As adults, we have book clubs to discuss topics and themes after we finish reading our book. High school and college literature classes delve into deep conversations and write complex papers about books through the course of their reading. Children should have a similar experience while reading; there is no reason to limit reading a book to simply reading it. Here are some ways you can engage young readers of all ages:
1. Point to pictures and ask questions, even if your baby cannot respond yet. Comment on the story and pictures.
2. Point to pictures and ask your child to identify what she sees. Ask her how she thinks the characters feel. Relate the characters’ actions or the story plot with her own experience. For example, if you are reading Don’t Let the Pigeon Drive the Bus!, you could ask, “Do you ever get upset when you are not allowed to do something?”
3. Ask your child to identify letters and then words when she is older. Help her sound out words. This exercise should be limited, however, as it could become a tiring task and cause your child to lose interest in reading, especially if she feels discouraged. Little by little, though, her skills will improve and reading a word will become a huge confidence builder.
4. Ask your child to make predictions about what she thinks is going to happen in the story. Make your own predictions and see if she agrees.
5. Ask your child questions about what has happened in the story. This is a great intro to reading comprehension and can be done in a way that’s less “schooly” and more conversational.
6. Let your child draw a picture of a story she reads. This will show comprehension and will also give her a chance to build a deeper connection with the story itself.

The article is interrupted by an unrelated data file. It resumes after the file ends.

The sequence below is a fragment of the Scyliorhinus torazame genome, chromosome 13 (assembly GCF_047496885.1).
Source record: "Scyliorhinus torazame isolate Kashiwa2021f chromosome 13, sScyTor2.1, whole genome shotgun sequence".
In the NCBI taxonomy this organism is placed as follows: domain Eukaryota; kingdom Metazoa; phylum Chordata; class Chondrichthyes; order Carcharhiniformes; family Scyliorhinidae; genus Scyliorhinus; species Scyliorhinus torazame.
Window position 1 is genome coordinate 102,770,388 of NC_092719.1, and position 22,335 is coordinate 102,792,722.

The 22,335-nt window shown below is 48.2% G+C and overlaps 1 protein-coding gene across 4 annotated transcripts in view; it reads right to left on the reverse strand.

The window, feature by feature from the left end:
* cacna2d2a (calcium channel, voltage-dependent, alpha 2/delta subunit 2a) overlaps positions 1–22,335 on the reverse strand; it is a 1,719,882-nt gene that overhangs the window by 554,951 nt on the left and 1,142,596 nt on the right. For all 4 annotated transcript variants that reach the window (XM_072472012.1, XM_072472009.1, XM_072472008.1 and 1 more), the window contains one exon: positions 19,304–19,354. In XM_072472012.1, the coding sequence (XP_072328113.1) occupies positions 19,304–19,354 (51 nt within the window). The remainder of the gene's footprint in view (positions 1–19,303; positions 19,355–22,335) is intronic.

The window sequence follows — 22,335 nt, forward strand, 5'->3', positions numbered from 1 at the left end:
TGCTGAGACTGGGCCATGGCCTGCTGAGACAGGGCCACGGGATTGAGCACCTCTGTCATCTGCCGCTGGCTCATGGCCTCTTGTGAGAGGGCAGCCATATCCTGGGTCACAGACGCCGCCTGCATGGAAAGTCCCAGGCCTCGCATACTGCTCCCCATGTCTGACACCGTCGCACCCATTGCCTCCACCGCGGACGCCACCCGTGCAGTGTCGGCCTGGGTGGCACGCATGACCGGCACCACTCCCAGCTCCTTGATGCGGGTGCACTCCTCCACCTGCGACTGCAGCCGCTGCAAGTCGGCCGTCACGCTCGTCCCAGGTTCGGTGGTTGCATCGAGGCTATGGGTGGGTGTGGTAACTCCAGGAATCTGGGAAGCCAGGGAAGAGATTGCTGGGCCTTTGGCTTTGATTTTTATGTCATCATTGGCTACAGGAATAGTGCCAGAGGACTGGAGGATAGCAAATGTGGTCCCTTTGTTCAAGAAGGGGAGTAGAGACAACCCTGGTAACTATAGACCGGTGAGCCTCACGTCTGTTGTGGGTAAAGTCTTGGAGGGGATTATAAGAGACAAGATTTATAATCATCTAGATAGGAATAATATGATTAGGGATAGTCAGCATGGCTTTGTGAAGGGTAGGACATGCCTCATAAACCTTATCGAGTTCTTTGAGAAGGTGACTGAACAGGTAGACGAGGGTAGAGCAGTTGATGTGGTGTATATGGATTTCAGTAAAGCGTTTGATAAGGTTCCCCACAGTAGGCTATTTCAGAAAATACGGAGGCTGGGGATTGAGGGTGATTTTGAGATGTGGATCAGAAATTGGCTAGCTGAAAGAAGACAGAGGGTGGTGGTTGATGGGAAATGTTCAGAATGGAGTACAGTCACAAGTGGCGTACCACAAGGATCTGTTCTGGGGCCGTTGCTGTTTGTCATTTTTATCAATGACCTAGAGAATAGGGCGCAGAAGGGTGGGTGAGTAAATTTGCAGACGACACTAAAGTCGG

7. Let your child read the book to you – even if she cannot read yet. Usually she will be summarizing a story she has already read with you or will be telling the story based on the pictures. This is a great way for your child to take ownership of reading and, again, gain confidence in literacy.
8. Create an alternate ending to the book using “what if” scenarios. Let your child be creative and don’t worry about whether or not the events of the story would make her ending feasible.
9. Choose a part of the story to role-play with your child. This is also a great option if you are reading with multiple children. Each can “be” a certain character. They can recreate the events in the story or act out another situation as their character. They will feel connected to the character, and therefore the book itself.
10. Play while you are reading! Change voices to depict different characters and let your child read along with you if she is able. Sing the words of the book to your child’s favorite tune. Let your voice lead the way.
There are countless ways to make reading, especially reading aloud, an exciting and valuable experience for your child. Every kid is different and will prefer a different reading style, so have fun trying out different methods.
Lauren Farrell is a private tutor who lives and works in Manhattan. She specializes in literacy development across all age groups and learning backgrounds and focuses largely on building learners’ confidence. To learn more about or to connect with Lauren, visit www.tutorwithlauren.com.
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